Mexico endures strongest earthquake in centuries

Soldiers remove rubble from a partially collapsed municipal building. (AP Photo)
Soldiers remove rubble from a partially collapsed municipal building. (AP Photo)

By Miguel Gonzalez
Sports Editor

An 8.1 magnitude earthquake impacted off the coast of Chiapas, Mexico, on Thursday, Sept. 8, at midnight, killing 98 people, according to The Guardian.

The Mexican southern states Chiapas and Oaxaca endured most of the devastation. The states have a combined total population of nine million people and are the most impoverished areas in Mexico, according to CNN.

Oaxaca Governor Alejandro Murat stated that 76 people died and 11,000 homes were destroyed or damaged in Oaxaca. At the same time, approximately 5,000 homes were destroyed in Chiapas, according to The Washington Post.

The earthquake’s impact reached as far as Mexico City, where lamp posts and the Angel of Independence monument shook, according to The New York Times.

The United States Geological Survey reported at least six aftershocks exceeding 5.0 in magnitude. During the initial impact, around 1.85 million homes lost power, but 74 percent of them were restored within hours, according to CNN.

“The power of this earthquake was devastating, but we are certain that the power of unity, the power of solidarity and the power of shared responsibility will be greater,” said Mexico’s President Enrique Peña Nieto as he declared three days of mourning on Friday, Sept. 8, according to the Los Angeles Times.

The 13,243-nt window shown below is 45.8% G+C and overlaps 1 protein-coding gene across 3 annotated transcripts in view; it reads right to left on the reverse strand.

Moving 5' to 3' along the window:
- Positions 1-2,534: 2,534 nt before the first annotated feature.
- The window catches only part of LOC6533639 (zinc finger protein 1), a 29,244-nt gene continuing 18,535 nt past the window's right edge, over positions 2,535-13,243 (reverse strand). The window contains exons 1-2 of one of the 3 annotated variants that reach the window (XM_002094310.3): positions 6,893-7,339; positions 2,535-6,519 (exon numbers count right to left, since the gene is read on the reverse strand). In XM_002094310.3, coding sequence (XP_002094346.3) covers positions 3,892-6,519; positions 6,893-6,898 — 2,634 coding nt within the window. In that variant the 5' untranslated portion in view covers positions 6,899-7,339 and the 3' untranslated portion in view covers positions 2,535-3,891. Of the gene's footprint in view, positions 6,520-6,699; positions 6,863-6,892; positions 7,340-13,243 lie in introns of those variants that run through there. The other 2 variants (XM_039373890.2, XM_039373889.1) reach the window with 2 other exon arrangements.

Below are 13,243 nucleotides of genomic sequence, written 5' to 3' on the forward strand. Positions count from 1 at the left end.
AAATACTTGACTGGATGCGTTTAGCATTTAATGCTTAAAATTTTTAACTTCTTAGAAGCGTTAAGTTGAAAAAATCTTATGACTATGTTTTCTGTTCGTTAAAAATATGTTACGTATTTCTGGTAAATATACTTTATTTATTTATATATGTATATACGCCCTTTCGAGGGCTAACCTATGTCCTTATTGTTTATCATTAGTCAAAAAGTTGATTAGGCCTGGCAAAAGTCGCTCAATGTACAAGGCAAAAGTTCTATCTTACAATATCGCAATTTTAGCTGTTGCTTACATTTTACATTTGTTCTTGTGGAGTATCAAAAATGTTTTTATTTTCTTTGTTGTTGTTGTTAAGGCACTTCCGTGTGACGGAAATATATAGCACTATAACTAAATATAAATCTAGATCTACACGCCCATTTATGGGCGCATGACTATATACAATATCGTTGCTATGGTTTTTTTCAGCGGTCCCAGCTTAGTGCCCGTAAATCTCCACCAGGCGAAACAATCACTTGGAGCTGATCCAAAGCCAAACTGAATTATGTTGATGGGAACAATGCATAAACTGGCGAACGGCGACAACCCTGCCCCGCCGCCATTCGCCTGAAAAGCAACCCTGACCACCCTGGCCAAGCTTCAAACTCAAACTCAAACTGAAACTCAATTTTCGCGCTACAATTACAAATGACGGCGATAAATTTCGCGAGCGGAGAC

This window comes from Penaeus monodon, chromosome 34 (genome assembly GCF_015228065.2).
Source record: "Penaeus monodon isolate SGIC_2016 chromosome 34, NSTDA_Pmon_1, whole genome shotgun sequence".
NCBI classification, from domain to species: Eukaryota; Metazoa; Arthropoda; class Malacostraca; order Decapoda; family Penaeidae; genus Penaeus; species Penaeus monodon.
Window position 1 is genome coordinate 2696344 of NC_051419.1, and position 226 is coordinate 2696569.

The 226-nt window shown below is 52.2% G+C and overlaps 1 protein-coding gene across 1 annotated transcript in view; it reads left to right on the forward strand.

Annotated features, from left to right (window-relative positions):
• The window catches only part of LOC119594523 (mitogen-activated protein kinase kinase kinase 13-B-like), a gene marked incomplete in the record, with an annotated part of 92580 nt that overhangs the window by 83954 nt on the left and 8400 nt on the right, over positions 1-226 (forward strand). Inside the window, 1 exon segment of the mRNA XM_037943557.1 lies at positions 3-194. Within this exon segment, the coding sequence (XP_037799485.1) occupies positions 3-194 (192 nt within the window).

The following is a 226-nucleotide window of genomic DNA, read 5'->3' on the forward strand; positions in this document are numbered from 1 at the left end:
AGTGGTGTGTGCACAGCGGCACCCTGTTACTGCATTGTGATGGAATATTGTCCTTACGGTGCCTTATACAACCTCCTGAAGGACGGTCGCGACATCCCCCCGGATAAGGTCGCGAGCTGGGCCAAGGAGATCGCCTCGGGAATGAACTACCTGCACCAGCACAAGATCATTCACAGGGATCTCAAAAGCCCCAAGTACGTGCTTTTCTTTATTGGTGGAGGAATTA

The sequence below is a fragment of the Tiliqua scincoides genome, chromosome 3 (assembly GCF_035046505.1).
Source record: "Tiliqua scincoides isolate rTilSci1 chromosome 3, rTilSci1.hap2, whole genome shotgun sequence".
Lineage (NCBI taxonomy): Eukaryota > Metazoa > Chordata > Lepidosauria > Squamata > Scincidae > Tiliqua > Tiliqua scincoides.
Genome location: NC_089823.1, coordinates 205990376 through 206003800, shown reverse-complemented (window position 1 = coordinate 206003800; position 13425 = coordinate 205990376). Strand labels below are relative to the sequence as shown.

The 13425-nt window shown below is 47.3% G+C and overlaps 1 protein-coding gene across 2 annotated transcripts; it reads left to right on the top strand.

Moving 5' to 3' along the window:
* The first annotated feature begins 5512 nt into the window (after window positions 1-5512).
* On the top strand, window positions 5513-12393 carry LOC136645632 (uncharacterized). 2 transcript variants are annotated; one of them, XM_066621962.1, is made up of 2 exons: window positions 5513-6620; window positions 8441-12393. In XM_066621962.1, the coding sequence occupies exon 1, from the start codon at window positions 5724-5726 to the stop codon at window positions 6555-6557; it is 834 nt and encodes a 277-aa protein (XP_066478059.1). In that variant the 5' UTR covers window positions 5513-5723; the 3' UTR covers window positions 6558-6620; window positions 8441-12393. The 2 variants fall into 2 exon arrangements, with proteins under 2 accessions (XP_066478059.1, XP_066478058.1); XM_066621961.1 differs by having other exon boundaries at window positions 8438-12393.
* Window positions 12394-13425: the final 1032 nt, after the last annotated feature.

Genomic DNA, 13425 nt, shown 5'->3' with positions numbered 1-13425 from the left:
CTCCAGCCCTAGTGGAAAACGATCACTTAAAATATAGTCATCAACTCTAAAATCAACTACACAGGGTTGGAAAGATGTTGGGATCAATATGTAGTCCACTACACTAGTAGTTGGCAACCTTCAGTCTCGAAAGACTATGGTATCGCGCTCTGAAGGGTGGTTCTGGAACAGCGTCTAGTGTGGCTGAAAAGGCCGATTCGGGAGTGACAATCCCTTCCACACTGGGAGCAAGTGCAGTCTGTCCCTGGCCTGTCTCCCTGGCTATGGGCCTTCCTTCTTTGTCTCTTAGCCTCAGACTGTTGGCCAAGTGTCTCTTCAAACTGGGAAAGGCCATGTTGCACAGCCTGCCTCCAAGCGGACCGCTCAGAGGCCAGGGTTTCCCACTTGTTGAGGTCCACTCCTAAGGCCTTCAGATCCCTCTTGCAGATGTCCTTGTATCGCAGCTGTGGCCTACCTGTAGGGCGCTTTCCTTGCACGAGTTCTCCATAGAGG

As a result of the earthquake’s damage, Mexico’s Foreign Relations Department announced that Mexico will be withdrawing aid for Houston, according to ABC.

“Given this situation, the Mexican government will channel all available logistical support to the families and communities that have been affected in Mexico and has informed the Texas and U.S. governments that, unfortunately, on this occasion, it won’t be possible to provide the assistance originally offered,” Mexico’s foreign ministry announced, according to Politico. “This decision is due to the fact that conditions in both countries have changed and that Texas’s need for assistance has fortunately diminished.”

Mexico has not endured a harder earthquake since the 1985 earthquake that rippled Mexico City, according to The New York Times.

The earthquake killed at least 9,500 people, injured 30,000 people, and caused $4 million in infrastructure damage in Mexico City, according to LiveScience.

Meanwhile, President Donald Trump offered condolences one week after the earthquake hit and blamed poor phone reception for his timing.

“Spoke to President of Mexico to give condolences on terrible earthquake,” Trump tweeted on Thursday, Sept. 14. “Unable to reach for 3 days b/c of his cell phone reception at site.”

On Saturday, Sept. 9, category one storm Hurricane Katia landed on the coast of Veracruz, Mexico, and killed two people. The Los Angeles Times reported that Hurricane Katia slowed down relief efforts for Chiapas and Oaxaca.